“It will be £2, sir”, says a guard politely but firmly as he bars a customer from approaching a window overlooking the Olympic Park.

A leading British store is charging its customers £2 for the privilege of enjoying what it describes as “panoramic views of the London 2012 park” from a third-floor balcony which it has grandly renamed “viewing gallery”.

The move has left customers fuming.

“I didn’t expect to be paying for it”, said one man accusing the store of making a “mockery” of Olympic spirit.

The store, which takes pride in “never knowingly” underselling, said the charge was meant to “manage the crowds”. “This is something we’ve introduced from a need to manage the crowds,” said a spokesperson amid a growing row over the commercialisation of the London Games.

The official zeal to protect the commercial interests of Olympic sponsors has caused fury and spawned jokes about “Talibanisation” of the Games. The latest wheeze is a ban on using any other WiFi hot spot in the Olympic arena except those set up by British Telecom (BT), the “official communications services provider” for the Games. The ban extends to creating a wireless hotspot on personal smartphones and using portable WiFi hotspot devices.

Teams of officials, dubbed the “WiFi” police, are hunting down “unauthorised” networks and shutting them down. And they are not the only ones. Overzealous Olympic inspectors are on a rampage ticking off people and handing out fines to enforce sponsorship rules.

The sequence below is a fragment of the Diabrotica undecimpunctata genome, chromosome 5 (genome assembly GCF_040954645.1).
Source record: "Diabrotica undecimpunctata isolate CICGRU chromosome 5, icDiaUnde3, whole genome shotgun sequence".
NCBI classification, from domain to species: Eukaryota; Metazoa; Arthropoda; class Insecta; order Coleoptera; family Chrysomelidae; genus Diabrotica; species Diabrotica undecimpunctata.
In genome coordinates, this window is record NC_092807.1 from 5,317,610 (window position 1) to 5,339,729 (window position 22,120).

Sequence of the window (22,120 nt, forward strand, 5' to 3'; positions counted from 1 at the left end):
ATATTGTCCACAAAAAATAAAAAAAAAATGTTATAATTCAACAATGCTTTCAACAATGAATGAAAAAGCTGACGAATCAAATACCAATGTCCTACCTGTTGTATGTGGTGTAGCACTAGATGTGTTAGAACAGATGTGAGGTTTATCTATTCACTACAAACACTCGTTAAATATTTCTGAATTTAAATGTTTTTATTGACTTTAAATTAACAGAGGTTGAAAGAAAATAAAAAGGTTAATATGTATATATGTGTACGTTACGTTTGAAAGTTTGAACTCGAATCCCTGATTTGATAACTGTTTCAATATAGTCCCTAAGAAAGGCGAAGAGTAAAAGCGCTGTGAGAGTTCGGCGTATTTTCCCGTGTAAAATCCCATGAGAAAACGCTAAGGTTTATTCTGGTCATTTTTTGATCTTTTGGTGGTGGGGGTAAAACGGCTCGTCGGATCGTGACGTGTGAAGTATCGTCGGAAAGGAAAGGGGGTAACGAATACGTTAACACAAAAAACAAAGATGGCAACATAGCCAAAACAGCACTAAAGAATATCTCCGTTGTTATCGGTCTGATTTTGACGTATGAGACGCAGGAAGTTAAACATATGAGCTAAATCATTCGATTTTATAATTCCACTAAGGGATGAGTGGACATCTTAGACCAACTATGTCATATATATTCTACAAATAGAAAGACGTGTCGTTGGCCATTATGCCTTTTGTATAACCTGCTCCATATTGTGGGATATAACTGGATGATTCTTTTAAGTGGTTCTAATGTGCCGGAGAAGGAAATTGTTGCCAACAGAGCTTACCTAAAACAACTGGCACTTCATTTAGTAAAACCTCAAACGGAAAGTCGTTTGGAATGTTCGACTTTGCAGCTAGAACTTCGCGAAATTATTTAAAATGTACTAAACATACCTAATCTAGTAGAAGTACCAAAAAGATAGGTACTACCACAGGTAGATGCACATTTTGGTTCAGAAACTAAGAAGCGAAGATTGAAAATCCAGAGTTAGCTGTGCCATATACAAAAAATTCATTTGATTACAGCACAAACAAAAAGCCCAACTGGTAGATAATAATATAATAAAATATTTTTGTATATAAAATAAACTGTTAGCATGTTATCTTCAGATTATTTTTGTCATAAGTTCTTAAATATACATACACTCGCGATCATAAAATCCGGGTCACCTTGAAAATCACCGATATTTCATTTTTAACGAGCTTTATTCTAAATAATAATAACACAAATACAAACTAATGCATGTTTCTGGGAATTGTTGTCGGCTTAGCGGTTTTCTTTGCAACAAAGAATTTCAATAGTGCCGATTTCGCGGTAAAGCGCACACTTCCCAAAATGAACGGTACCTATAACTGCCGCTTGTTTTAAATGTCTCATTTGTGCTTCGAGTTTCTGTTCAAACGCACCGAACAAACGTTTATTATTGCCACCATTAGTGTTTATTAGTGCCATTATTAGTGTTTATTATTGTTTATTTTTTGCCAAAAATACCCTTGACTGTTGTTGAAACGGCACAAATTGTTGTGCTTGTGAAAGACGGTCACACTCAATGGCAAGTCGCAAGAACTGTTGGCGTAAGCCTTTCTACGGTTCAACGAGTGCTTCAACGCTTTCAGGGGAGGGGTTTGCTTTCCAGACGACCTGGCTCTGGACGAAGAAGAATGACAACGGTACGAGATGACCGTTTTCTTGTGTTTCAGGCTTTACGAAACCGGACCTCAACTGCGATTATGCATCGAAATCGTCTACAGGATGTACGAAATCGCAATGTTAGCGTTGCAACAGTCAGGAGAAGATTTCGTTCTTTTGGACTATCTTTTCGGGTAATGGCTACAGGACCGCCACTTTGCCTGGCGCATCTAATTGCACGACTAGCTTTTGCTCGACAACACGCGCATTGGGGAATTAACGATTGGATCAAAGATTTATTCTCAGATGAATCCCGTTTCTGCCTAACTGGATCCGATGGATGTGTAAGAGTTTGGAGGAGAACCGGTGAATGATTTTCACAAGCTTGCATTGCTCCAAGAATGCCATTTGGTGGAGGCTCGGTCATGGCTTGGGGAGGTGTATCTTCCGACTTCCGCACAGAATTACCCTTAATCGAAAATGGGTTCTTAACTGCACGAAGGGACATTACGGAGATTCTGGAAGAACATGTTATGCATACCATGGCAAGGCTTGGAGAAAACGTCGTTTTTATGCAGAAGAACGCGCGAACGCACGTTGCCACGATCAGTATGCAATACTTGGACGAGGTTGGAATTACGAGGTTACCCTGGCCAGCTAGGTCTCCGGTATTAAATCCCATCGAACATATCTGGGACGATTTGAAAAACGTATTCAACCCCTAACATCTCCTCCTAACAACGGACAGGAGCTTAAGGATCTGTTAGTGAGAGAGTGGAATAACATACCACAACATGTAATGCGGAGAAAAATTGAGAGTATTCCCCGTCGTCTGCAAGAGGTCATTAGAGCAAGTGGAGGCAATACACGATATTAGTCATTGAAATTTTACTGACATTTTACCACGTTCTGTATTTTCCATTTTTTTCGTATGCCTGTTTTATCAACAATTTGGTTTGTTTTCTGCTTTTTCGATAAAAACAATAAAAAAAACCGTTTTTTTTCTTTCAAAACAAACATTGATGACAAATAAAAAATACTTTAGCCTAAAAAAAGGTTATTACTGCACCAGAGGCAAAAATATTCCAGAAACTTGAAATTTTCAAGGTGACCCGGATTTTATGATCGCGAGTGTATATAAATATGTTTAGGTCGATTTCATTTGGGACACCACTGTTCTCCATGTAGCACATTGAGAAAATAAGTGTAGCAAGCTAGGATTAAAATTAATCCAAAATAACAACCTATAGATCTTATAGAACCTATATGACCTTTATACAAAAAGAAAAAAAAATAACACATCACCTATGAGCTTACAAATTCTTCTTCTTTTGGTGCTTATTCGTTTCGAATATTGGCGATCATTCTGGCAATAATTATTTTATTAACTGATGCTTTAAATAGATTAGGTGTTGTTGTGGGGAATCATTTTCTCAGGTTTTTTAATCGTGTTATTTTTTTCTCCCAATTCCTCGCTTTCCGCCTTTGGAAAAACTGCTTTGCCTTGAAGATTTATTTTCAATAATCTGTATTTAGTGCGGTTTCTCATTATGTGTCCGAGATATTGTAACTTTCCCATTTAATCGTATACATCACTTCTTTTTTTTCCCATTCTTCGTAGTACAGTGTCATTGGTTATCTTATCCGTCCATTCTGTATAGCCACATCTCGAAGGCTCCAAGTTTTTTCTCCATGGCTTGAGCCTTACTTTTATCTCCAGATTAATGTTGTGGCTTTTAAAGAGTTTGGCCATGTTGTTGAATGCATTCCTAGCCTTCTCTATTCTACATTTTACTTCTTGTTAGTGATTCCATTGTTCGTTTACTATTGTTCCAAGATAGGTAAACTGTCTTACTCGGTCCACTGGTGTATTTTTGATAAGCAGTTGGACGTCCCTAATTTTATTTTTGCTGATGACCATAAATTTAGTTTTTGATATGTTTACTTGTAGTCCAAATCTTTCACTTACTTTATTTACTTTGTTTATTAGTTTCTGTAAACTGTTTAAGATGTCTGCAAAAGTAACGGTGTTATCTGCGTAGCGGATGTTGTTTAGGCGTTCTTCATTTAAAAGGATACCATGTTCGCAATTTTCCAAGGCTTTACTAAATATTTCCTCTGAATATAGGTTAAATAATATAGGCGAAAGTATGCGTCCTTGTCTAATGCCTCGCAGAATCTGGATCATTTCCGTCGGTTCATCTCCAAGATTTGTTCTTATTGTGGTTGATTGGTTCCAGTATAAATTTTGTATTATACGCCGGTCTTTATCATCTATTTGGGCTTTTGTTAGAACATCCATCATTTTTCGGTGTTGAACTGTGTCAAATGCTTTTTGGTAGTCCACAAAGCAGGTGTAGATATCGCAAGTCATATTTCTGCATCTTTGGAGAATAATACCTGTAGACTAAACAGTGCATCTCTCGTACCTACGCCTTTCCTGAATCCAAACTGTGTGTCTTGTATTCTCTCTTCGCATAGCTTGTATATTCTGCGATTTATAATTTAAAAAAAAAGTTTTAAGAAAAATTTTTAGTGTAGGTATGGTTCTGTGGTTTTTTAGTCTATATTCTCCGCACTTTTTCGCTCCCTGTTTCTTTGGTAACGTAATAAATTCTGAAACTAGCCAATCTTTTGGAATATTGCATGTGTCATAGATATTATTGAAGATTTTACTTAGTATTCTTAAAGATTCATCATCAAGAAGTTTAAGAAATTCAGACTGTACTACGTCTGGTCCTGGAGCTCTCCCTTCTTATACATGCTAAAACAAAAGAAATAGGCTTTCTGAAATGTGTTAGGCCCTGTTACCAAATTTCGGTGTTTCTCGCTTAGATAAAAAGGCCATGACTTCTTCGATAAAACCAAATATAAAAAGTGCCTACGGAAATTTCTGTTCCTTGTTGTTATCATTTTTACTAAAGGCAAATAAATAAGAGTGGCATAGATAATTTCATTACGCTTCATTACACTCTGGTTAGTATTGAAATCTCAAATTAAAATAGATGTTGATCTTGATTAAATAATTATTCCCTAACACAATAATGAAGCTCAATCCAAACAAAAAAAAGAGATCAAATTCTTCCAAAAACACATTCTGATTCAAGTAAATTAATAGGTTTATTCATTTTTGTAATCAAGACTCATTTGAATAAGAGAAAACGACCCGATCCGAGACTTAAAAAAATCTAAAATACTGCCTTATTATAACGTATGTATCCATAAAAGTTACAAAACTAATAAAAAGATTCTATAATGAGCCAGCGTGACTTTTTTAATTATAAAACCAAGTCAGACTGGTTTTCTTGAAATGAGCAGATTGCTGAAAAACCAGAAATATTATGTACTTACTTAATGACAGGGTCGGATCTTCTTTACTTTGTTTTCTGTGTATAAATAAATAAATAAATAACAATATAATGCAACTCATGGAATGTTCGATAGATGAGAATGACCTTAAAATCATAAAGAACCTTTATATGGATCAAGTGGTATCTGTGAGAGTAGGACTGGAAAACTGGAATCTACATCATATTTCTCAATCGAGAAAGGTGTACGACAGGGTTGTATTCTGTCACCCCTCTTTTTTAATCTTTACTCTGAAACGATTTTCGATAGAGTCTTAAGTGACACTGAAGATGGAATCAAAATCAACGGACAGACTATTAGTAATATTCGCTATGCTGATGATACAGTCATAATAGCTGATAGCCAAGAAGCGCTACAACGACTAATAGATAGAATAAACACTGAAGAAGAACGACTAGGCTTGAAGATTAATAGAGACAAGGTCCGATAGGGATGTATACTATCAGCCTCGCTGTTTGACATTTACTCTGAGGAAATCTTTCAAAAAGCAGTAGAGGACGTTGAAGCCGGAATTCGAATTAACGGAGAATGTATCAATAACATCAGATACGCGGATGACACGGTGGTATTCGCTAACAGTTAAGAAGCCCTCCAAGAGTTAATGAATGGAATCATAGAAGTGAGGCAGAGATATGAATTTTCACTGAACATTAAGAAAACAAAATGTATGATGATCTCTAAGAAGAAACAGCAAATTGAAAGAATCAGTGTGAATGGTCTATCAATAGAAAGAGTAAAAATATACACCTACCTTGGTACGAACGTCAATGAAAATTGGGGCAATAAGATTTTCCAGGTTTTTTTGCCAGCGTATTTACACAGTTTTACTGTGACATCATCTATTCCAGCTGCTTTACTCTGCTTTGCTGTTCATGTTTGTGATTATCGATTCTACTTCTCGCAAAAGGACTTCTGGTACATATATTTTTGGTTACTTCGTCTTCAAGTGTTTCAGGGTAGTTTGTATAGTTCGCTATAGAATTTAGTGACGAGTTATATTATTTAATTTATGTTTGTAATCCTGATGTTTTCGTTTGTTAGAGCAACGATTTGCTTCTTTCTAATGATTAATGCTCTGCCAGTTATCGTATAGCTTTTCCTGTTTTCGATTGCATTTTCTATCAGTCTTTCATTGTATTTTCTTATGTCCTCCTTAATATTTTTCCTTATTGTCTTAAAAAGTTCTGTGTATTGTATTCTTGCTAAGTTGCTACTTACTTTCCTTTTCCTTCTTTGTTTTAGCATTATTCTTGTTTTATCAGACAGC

Under the terms of multi-million dollar deals with companies such as Visa, Proctor& Gamble, Coca-Cola, Adidas, McDonald’s and BP, non-official products — including food and drinks — are banned from Olympic sites. Visitors are not allowed to wear anything with logos of companies not sponsoring the Games. Journalists have had logos on their Apple and Dell computers covered.

Bizarrely, fish and chip stalls have been prevented from selling chips without fish as McDonald’s is the official chips maker of the Games.

There is a ban on using Olympic rings even as a mark of support for the Games. Old ladies trying to get into the spirit of the Games by decorating cakes with Olympic rings have been told to remove them. A young florist, who put up Olympic rings made of tissue paper in her shop window was threatened with legal action and forced to take them down.

The Olympics brand is estimated to be worth $45 billion and organisers are determined to protect it at any cost.

Hang the Olympic spirit.

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